By PHILIPPINE DAILY INQUIRER
ASIA NEWS NETWORK
The state planning agency National Economic and Development Authority said that during a meeting between Philippine officials and executives of the ADB’s Philippine country office last month, the latter said that their lending pipeline for 2018 consisted of two policy-based loans (worth $600 million), one result-based loan ($300 million) as well as two other projects ($45 million).
In December last year, the ADB programmed to lend the Philippines a total of $3.68 billion on top of $25.1 million in technical assistance under the 2018-2020 Country Operations Business Plan, its biggest ever, to support the government’s plan to build more infrastructure as well as reduce poverty incidence.
Based on the earlier programme, the ADB was supposed to lend the Philippines $920 million this year and $1.4 billion each in 2019 and 2020.
But during last month’s meeting, the ADB proposed to lend $2.47 billion next year and $2.4 billion in 2020. The ADB would also extend $2.1 billion in loans in 2021.
“The focus on project investments for infrastructure over the next years is welcome. This makes us more optimistic that the ‘Build, Build, Build’ programme will be rolled out without delay,” Neda Under-secretary Rolando Tungpalan said.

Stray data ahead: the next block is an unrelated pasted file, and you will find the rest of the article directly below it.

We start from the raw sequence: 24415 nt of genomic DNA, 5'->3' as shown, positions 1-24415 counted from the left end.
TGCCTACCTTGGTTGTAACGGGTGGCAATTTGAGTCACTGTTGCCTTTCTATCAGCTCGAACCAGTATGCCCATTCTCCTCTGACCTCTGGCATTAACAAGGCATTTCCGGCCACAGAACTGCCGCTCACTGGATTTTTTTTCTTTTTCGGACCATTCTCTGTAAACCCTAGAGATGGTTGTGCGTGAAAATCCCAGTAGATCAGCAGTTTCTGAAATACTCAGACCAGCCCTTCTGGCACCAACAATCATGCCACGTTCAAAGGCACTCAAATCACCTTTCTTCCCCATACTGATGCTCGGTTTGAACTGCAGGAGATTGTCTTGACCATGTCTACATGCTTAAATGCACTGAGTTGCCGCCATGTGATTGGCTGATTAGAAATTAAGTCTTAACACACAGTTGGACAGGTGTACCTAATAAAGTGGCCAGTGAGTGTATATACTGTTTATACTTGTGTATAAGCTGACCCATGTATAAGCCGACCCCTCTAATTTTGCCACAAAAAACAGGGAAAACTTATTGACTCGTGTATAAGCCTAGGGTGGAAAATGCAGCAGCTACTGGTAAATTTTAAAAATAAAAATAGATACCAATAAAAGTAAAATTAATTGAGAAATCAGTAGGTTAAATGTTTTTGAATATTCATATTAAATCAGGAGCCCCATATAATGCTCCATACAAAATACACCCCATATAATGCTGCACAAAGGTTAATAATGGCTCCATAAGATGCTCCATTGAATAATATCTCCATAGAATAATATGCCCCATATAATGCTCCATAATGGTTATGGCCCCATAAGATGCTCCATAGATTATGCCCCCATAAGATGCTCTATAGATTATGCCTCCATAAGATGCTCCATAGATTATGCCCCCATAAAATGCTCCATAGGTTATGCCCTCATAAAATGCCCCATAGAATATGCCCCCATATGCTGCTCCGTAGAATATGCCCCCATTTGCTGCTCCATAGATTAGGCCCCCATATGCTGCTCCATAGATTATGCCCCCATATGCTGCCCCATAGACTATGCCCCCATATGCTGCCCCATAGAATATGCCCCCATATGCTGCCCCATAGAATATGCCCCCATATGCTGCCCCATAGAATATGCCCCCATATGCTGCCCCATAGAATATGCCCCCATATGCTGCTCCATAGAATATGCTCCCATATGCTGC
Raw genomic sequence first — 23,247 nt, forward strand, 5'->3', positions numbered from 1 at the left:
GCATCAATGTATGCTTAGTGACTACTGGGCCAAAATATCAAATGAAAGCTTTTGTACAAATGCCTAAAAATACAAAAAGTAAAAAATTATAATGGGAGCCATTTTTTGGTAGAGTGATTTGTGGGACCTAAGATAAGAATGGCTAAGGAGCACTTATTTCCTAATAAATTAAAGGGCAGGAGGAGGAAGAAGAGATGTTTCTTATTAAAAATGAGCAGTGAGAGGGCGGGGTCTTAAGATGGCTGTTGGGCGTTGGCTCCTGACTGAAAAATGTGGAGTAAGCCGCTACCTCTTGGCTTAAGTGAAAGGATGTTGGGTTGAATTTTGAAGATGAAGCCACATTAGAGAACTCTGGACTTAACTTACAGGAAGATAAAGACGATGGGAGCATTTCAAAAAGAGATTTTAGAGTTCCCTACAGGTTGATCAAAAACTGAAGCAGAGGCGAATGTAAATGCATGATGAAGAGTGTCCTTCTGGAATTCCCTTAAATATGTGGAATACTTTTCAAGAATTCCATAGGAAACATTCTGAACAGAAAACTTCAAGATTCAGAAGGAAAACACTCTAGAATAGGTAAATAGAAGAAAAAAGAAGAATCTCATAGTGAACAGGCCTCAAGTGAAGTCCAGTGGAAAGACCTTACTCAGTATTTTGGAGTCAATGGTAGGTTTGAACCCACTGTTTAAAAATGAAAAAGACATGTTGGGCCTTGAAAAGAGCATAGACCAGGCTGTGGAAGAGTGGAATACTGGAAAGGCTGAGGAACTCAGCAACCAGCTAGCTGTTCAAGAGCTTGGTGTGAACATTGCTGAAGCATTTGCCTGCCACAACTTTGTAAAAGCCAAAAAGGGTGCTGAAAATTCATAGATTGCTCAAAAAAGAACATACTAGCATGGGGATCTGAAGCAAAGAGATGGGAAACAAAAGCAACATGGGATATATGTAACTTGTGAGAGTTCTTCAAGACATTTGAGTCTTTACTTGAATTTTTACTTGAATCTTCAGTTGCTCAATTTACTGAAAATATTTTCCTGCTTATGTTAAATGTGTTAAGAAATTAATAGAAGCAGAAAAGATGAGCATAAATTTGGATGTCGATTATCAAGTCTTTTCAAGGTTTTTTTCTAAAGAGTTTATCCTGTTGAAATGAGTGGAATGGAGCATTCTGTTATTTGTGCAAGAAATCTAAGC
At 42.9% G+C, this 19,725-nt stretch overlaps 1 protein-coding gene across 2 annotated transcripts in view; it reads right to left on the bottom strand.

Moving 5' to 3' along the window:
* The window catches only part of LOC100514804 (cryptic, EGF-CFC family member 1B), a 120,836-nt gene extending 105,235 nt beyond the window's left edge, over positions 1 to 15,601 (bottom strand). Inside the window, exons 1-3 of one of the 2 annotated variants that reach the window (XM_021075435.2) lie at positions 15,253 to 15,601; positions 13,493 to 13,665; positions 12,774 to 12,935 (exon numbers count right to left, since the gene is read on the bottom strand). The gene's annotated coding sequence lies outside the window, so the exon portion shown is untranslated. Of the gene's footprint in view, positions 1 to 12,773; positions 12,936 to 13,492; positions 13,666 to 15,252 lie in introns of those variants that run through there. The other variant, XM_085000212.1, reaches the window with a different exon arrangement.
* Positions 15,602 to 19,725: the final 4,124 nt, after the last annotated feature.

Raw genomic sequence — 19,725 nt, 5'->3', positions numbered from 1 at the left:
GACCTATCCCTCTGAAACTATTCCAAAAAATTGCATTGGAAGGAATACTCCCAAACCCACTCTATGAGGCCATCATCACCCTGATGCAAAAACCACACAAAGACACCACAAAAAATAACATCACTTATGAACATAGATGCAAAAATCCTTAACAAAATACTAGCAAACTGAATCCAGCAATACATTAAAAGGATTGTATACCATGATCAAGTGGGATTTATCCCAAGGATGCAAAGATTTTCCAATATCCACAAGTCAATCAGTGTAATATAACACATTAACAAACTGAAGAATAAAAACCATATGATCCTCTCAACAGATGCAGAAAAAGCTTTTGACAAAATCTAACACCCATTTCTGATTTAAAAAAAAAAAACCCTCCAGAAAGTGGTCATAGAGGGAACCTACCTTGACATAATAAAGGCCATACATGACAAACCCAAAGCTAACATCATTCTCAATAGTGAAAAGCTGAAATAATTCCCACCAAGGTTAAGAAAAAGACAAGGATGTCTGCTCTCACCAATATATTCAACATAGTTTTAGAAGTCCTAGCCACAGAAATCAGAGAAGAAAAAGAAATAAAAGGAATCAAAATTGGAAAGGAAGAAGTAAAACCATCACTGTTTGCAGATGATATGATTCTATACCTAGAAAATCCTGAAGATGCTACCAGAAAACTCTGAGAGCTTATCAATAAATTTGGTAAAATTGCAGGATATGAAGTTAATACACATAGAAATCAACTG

For the ADB’s part, principal country specialist for the Philippines Joven Z. Balbosa was quoted by Neda as saying that “the main features of ADB’s proposed operational support are responsive to needed infrastructure investments in the government’s ‘Build, Build, Build’ programme.”
“As we progress from 2019 to 2021, we see that the projects are increasing in terms of numbers and amount,” Balbosa said.
Also, Kelly Bird, the ADB’s Philippine country director, said that “our robust pipeline of projects and programs for the next three years from 2019 to 2021 reflects our seriousness to Philippine development.”
Last month, the Department of Finance said that the Philippines was set to secure from the ADB at least $250 million in loans for infrastructure and financial inclusion programmes before year-end.
Finance Assistant Secretary Maria Edita Z. Tan also told reporters that the ADB would extend support to the rehabilitation of war-torn Marawi City in cooperation with the Japan International Cooperation Agency (Jica).
Tan said that the ADB and Jica would co-finance the Reconstruction and Development Plan for a Greater Marawi, which, according to documents, would develop peripheral areas of the city flattened by the five-month fighting between government forces and Islamic State supporters last year.
“Jica will provide grant assistance for the construction of the Marawi City-Saguiran-Piagapo-Marantao Ring Road and Transcentral Roads,” the DOF said.
“The other components (water supply projects; common facilities such as school buildings, health facilities/hospitals, public markets, and house of worship; and 1.6-kilometer Malabang Viaduct) are proposed for ADB funding through an emergency assistance loan,” it added.
The joint ADB-Jica assistance is being review by the Investment Coordination Committee as the National Economic and Development Authority Board earlier approved the cancellation of the Integrated National Resource Management Project loan funds, which will be reprogrammed for Marawi rehabilitation and reconstruction.